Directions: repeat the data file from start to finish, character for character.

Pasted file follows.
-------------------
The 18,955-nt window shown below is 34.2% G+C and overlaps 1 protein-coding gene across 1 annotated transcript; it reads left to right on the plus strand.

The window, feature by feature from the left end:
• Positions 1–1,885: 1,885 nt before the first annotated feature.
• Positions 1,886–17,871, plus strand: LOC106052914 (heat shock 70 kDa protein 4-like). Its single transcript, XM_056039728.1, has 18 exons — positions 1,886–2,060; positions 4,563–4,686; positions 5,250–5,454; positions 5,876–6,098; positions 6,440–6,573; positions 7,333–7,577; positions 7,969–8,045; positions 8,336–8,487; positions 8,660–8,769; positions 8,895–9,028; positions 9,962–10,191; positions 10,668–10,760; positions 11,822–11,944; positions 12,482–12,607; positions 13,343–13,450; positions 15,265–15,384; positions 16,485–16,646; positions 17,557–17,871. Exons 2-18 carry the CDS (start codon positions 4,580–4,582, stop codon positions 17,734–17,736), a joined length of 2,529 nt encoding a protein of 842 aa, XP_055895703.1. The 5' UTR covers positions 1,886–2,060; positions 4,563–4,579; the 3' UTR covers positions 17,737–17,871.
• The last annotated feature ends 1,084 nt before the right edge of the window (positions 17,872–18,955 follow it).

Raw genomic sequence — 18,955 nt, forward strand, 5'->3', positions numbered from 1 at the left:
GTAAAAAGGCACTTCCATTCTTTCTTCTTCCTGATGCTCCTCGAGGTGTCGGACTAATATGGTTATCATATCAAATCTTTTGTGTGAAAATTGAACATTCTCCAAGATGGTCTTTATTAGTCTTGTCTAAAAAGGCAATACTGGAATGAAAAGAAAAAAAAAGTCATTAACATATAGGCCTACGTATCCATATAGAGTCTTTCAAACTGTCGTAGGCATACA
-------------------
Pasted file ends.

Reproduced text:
The 18,955-nt window shown below is 34.2% G+C and overlaps 1 protein-coding gene across 1 annotated transcript; it reads left to right on the plus strand.

The window, feature by feature from the left end:
• Positions 1–1,885: 1,885 nt before the first annotated feature.
• Positions 1,886–17,871, plus strand: LOC106052914 (heat shock 70 kDa protein 4-like). Its single transcript, XM_056039728.1, has 18 exons — positions 1,886–2,060; positions 4,563–4,686; positions 5,250–5,454; positions 5,876–6,098; positions 6,440–6,573; positions 7,333–7,577; positions 7,969–8,045; positions 8,336–8,487; positions 8,660–8,769; positions 8,895–9,028; positions 9,962–10,191; positions 10,668–10,760; positions 11,822–11,944; positions 12,482–12,607; positions 13,343–13,450; positions 15,265–15,384; positions 16,485–16,646; positions 17,557–17,871. Exons 2-18 carry the CDS (start codon positions 4,580–4,582, stop codon positions 17,734–17,736), a joined length of 2,529 nt encoding a protein of 842 aa, XP_055895703.1. The 5' UTR covers positions 1,886–2,060; positions 4,563–4,579; the 3' UTR covers positions 17,737–17,871.
• The last annotated feature ends 1,084 nt before the right edge of the window (positions 17,872–18,955 follow it).

Raw genomic sequence — 18,955 nt, forward strand, 5'->3', positions numbered from 1 at the left:
GTAAAAAGGCACTTCCATTCTTTCTTCTTCCTGATGCTCCTCGAGGTGTCGGACTAATATGGTTATCATATCAAATCTTTTGTGTGAAAATTGAACATTCTCCAAGATGGTCTTTATTAGTCTTGTCTAAAAAGGCAATACTGGAATGAAAAGAAAAAAAAAGTCATTAACATATAGGCCTACGTATCCATATAGAGTCTTTCAAACTGTCGTAGGCATACA